A car generates five times its retail value in its lifetime, with the Treasury and finance companies taking the largest slice, according to research by the SMMT.
Its report, 'Who's milking the car industry', reveals that the biggest single winner is the Treasury, with the Chancellor taking more than 23% of total income generated. This comes from VAT on new and used sales, Vehicle Excise Duty (road tax), petrol tax and insurance premium tax.
Exceeding the showroom price by more than £3,000, the report shows the government receives over £11,000 during the car's nine-year life.
In that time the car would have generated more than £50,000 in income.
The report tracks the financial beneficiaries of a car from new in 1992 to its end of life in 2000, logging different income streams year on year. The model used for this report is a standard mid-range saloon. The price new is assumed to be £9,400 including VAT. During its life the car travels an average 12,000 miles per year. Fuel consumption is assumed to be 33 miles per gallon. The car has six owners from new in 1992 to the end of its life in 2000.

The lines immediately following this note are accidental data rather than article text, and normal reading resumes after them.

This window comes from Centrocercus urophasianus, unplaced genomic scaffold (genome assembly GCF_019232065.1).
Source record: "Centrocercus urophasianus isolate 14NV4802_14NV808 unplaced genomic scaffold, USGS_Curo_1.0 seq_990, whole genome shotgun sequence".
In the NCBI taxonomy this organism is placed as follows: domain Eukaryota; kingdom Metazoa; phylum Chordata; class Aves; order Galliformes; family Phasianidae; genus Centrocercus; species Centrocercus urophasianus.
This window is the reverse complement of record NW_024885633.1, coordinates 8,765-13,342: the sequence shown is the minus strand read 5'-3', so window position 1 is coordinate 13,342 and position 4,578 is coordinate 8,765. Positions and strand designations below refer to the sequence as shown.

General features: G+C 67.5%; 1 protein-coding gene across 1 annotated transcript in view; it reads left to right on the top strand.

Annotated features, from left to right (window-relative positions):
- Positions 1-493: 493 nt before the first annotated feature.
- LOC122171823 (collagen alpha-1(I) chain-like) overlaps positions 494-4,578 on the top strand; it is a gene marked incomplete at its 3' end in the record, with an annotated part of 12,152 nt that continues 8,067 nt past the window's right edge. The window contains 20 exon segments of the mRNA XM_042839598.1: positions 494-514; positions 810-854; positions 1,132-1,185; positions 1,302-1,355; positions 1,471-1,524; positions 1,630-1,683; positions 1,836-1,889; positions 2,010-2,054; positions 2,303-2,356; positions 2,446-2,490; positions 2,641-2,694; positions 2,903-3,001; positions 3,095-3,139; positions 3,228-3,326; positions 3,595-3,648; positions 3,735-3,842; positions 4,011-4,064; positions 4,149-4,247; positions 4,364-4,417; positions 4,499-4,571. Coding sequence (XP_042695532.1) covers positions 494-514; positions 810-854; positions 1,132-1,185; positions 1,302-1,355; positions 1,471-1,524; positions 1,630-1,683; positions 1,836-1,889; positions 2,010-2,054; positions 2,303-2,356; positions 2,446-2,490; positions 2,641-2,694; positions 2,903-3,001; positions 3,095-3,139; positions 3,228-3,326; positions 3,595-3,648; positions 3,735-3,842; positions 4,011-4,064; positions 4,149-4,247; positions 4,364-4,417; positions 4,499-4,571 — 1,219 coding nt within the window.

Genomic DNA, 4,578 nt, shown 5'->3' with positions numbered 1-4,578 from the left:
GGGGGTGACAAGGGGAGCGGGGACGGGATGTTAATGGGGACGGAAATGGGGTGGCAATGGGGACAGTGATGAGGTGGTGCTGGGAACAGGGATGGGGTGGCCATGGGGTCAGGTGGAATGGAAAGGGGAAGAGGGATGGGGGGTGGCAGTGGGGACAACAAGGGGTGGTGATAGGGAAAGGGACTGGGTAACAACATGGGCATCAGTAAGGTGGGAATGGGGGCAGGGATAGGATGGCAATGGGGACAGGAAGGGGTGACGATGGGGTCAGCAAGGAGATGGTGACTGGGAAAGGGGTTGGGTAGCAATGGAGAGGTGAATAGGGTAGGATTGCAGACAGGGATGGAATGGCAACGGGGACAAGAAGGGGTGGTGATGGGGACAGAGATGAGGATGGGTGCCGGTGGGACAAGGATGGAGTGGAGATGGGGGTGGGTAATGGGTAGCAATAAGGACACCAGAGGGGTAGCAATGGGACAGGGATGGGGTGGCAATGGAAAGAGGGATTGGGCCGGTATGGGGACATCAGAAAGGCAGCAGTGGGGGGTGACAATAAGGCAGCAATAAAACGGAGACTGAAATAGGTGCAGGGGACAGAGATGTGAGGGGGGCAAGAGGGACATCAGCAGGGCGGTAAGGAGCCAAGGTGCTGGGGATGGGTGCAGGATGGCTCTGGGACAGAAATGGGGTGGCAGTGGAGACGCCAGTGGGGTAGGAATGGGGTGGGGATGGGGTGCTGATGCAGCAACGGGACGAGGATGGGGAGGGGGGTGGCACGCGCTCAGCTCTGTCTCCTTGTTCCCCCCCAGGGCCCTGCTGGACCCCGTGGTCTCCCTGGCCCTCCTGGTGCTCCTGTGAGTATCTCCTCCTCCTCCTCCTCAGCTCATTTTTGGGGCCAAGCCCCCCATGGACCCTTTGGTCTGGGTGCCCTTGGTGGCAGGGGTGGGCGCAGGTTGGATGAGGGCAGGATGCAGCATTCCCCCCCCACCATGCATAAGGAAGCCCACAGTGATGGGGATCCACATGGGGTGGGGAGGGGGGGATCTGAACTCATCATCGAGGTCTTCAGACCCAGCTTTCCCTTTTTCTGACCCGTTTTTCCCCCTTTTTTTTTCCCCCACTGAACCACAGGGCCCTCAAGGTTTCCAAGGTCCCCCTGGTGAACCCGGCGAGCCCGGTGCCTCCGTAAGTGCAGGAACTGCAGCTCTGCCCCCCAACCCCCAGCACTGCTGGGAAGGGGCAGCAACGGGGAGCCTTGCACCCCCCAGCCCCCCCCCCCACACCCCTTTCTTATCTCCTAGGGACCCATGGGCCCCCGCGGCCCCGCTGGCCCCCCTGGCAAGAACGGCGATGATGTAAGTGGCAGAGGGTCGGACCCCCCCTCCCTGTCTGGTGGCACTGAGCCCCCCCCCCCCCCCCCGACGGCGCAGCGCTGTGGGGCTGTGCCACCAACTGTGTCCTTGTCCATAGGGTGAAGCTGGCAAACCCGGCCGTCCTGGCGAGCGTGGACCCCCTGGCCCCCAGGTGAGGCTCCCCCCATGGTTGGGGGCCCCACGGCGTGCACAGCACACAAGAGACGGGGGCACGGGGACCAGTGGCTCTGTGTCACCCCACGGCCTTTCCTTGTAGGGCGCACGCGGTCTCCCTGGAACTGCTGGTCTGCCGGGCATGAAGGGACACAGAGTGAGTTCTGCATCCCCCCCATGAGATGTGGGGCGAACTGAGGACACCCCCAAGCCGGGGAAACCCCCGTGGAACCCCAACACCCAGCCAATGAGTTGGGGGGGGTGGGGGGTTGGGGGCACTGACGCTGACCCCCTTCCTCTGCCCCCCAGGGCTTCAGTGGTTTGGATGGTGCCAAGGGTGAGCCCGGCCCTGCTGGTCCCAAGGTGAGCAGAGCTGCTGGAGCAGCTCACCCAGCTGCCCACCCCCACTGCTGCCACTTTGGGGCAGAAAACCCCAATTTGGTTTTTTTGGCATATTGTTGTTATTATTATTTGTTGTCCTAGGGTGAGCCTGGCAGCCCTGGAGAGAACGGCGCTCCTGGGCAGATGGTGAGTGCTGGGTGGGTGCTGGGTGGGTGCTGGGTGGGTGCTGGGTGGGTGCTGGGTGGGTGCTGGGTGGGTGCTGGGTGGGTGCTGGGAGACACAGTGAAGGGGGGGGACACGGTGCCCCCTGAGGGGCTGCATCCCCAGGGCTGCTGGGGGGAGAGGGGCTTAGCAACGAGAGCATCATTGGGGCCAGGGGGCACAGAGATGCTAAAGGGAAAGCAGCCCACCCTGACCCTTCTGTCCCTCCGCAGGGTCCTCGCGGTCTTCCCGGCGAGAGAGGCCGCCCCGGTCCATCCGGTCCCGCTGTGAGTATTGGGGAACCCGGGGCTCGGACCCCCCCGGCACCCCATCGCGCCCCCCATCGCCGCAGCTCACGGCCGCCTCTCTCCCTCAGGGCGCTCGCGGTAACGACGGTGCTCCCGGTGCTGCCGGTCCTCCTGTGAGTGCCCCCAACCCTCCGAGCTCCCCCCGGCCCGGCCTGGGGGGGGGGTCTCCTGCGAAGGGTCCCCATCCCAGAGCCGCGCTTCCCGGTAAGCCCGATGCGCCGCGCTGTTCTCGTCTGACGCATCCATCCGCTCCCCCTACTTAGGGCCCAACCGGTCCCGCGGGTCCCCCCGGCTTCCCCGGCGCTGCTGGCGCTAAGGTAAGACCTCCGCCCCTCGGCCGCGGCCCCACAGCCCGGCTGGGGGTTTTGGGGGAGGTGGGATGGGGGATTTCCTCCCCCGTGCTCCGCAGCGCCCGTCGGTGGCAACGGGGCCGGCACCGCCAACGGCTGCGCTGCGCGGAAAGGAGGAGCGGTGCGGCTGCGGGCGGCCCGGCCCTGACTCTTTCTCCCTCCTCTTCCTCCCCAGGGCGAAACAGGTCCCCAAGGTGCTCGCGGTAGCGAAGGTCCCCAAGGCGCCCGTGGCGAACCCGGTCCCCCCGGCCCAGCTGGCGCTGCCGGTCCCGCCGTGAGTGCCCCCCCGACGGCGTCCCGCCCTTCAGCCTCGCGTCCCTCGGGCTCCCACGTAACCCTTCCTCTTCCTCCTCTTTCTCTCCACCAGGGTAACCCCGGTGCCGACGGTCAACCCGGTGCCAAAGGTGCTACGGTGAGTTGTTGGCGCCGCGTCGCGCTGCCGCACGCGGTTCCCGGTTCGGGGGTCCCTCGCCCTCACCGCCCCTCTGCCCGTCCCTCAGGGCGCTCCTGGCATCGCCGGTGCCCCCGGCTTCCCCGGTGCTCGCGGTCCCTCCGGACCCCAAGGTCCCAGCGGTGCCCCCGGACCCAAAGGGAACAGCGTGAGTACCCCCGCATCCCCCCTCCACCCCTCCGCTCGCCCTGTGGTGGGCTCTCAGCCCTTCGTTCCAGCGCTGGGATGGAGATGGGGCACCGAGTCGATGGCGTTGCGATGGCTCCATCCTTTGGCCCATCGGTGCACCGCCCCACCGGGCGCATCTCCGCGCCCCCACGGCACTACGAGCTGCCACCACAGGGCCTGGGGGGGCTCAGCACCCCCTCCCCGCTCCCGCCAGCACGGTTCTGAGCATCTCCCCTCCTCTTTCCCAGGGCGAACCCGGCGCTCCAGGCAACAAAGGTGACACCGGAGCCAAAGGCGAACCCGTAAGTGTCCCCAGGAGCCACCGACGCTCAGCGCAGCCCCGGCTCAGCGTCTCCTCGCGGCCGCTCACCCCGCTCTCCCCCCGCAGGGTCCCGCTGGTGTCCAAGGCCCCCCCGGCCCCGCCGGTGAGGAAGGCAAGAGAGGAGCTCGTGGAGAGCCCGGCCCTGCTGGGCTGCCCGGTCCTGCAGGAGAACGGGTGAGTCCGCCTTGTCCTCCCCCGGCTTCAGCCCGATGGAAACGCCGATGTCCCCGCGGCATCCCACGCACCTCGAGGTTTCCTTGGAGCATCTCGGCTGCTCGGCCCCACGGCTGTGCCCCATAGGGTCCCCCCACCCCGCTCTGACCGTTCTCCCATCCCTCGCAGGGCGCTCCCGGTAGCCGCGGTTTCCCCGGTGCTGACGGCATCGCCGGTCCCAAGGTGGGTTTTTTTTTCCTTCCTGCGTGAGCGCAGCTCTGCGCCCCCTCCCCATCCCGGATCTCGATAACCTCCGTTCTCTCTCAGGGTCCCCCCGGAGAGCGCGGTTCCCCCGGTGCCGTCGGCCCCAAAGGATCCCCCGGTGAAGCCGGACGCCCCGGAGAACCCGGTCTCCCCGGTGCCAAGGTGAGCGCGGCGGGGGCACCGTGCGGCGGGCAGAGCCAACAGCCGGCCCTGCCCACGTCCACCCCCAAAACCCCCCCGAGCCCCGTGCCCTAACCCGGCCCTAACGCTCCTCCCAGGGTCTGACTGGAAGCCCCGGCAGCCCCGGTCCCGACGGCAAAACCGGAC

Other sectors can expect income from the car too. Finance houses and insurers pool £8,000, 16% of the total.
Used car dealers and private sellers benefit from its re-sale value. Assuming just five changes of owner, the total income from used sales hits £13,900. There are also less obvious beneficiaries, including car parks, cross channel ferry operators and even rail companies.
SMMT chief executive Christopher Macgowan said, “We all know the enormous social benefits that the car has brought to millions of people. What this report shows is that each car has a very real economic value too, not just for those involved in its manufacture and first sale, but for all those who depend on its significant life span as a major source of income.”
Click here to see the full SMMT report.